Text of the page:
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i'm tired of these motherfuckin snakes - 37%

caspian, April 4th, 2011

I loved this album a good deal when I first heard it, and the whole "falling out of love" process took a very long time. The production's utterly massive, Matt Pike is a genuine bro who's massive presence is felt throughout the album, the whole thing bends you over and whispers sweet, manly nothings into your ears as it enters you.

Yeah, the album almost, almost covers up it's shortcomings, but it doesn't bear up to repeated listenings. There's a few million vikings on massive woolly mammoths screaming in your ear as HoF make a hell of a racket, but it's that little whisper inside your head that eventually kills the album; peel away the bombast, strip away the many loud crashing instruments and the truth's revealed- this is a rather boring album.

The songwriting doesn't help but it's the lack of good riffs that are mostly what drags this album down. It's all very loud and all but how many of these riffs do you remember when you're done with the album? The lack of anything exceptional, or even "kinda good" is pretty remarkable, considering how long the whole album is. That lead/riff early on in Snakes of the Divine, Bastard Samurai's main riff, yeah it's pretty cool, perhaps the chorus bit in Firespitter? When things do click well here shit does get pretty good, but man is there a lot of awful filler in between- Fire Blood and Plague doesn't do anything but sit around and be angry, Frost Hammer similarly so, Ghost Neck as well. We could go on an on, but you get the point. All up it's a pretty deadly combination, the bad long thrash/stoner riffs, the fairly lame solos (not sure why Pike's trying to shred so hard, considering most of his best moments in the past have been when he's keeping his soloing loose and groovy), and yeah, the long, meandering songwriting.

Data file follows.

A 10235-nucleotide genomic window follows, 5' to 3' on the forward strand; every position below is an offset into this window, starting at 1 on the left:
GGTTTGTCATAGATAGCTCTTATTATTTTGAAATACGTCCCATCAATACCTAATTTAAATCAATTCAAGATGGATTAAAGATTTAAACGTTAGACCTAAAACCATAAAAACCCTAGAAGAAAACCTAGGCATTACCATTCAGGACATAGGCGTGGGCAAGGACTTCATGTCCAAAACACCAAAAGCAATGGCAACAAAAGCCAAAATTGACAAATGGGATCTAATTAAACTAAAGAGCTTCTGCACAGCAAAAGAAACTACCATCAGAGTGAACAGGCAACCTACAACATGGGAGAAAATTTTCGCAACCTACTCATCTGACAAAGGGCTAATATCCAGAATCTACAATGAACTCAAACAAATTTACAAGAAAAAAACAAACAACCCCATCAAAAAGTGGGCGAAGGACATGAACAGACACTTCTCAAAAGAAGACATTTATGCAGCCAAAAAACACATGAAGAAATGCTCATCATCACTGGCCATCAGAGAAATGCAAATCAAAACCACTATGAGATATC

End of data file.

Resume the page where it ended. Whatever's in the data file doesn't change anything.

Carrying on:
Shit just hangs around, continues when it shouldn't, changes gear when it shouldn't, and likewise hangs around meandering when what's really needed is a faster section, or a build in tension. From what I can tell, this is mostly due to the fact- and this is probably the main problem of the album, really- that Snakes of the Divine doesn't really know what it's trying to be. It lacks the hazy vibe, huge blown out tones and long, slowburning tension of a quality stoner metal release, but the songwriting's too repetitive and lazy for a long thrash album. You get the feeling that Pike was attempting to make a real grand statement with this- some giant monolith of metal, something that everyone would dig- but he just bit off way more than he could chew, and the result is a fairly unfocused mess.

In general this isn't a very good album; not horrible but definitely somewhere below mediocre. I'd definitely recommend skipping this and just keeping to the earlier HoF releases.